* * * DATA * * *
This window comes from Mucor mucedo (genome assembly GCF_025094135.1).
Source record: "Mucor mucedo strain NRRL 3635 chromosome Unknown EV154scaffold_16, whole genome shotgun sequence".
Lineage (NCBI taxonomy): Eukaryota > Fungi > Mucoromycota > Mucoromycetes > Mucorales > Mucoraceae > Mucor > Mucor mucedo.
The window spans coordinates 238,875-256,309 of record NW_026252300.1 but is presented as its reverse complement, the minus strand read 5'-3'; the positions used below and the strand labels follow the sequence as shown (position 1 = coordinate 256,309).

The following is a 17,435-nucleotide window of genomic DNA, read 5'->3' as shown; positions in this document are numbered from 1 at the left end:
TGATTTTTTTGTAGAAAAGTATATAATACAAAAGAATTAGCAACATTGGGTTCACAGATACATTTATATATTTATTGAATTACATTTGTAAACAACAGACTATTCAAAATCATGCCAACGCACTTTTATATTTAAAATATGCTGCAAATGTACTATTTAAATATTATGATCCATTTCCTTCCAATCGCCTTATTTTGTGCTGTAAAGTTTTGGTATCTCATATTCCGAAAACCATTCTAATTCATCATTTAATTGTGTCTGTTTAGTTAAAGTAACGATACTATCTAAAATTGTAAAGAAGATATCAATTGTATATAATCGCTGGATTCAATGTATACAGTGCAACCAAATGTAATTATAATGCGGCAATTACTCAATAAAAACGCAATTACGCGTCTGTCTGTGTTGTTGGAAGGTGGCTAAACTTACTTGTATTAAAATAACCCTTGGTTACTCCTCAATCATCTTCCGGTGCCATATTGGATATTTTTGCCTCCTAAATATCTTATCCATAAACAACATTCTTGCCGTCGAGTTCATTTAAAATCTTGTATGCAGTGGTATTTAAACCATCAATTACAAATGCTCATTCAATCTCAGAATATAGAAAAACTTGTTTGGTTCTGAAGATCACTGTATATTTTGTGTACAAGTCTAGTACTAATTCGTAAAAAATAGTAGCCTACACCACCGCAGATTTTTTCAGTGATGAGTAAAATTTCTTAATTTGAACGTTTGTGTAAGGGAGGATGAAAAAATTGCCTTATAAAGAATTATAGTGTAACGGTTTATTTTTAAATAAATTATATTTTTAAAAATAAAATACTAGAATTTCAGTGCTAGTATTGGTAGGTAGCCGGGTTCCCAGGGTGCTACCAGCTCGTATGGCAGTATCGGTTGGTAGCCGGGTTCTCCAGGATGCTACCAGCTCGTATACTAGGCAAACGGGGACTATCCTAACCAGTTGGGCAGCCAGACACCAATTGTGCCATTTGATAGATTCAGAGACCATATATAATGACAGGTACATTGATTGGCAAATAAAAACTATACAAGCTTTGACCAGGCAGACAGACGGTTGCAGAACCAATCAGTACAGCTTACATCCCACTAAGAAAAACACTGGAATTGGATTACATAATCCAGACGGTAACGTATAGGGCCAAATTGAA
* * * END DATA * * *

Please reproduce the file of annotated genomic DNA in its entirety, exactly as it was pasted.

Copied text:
This window comes from Mucor mucedo (genome assembly GCF_025094135.1).
Source record: "Mucor mucedo strain NRRL 3635 chromosome Unknown EV154scaffold_16, whole genome shotgun sequence".
Lineage (NCBI taxonomy): Eukaryota > Fungi > Mucoromycota > Mucoromycetes > Mucorales > Mucoraceae > Mucor > Mucor mucedo.
The window spans coordinates 238,875-256,309 of record NW_026252300.1 but is presented as its reverse complement, the minus strand read 5'-3'; the positions used below and the strand labels follow the sequence as shown (position 1 = coordinate 256,309).

The following is a 17,435-nucleotide window of genomic DNA, read 5'->3' as shown; positions in this document are numbered from 1 at the left end:
TGATTTTTTTGTAGAAAAGTATATAATACAAAAGAATTAGCAACATTGGGTTCACAGATACATTTATATATTTATTGAATTACATTTGTAAACAACAGACTATTCAAAATCATGCCAACGCACTTTTATATTTAAAATATGCTGCAAATGTACTATTTAAATATTATGATCCATTTCCTTCCAATCGCCTTATTTTGTGCTGTAAAGTTTTGGTATCTCATATTCCGAAAACCATTCTAATTCATCATTTAATTGTGTCTGTTTAGTTAAAGTAACGATACTATCTAAAATTGTAAAGAAGATATCAATTGTATATAATCGCTGGATTCAATGTATACAGTGCAACCAAATGTAATTATAATGCGGCAATTACTCAATAAAAACGCAATTACGCGTCTGTCTGTGTTGTTGGAAGGTGGCTAAACTTACTTGTATTAAAATAACCCTTGGTTACTCCTCAATCATCTTCCGGTGCCATATTGGATATTTTTGCCTCCTAAATATCTTATCCATAAACAACATTCTTGCCGTCGAGTTCATTTAAAATCTTGTATGCAGTGGTATTTAAACCATCAATTACAAATGCTCATTCAATCTCAGAATATAGAAAAACTTGTTTGGTTCTGAAGATCACTGTATATTTTGTGTACAAGTCTAGTACTAATTCGTAAAAAATAGTAGCCTACACCACCGCAGATTTTTTCAGTGATGAGTAAAATTTCTTAATTTGAACGTTTGTGTAAGGGAGGATGAAAAAATTGCCTTATAAAGAATTATAGTGTAACGGTTTATTTTTAAATAAATTATATTTTTAAAAATAAAATACTAGAATTTCAGTGCTAGTATTGGTAGGTAGCCGGGTTCCCAGGGTGCTACCAGCTCGTATGGCAGTATCGGTTGGTAGCCGGGTTCTCCAGGATGCTACCAGCTCGTATACTAGGCAAACGGGGACTATCCTAACCAGTTGGGCAGCCAGACACCAATTGTGCCATTTGATAGATTCAGAGACCATATATAATGACAGGTACATTGATTGGCAAATAAAAACTATACAAGCTTTGACCAGGCAGACAGACGGTTGCAGAACCAATCAGTACAGCTTACATCCCACTAAGAAAAACACTGGAATTGGATTACATAATCCAGACGGTAACGTATAGGGCCAAATTGAA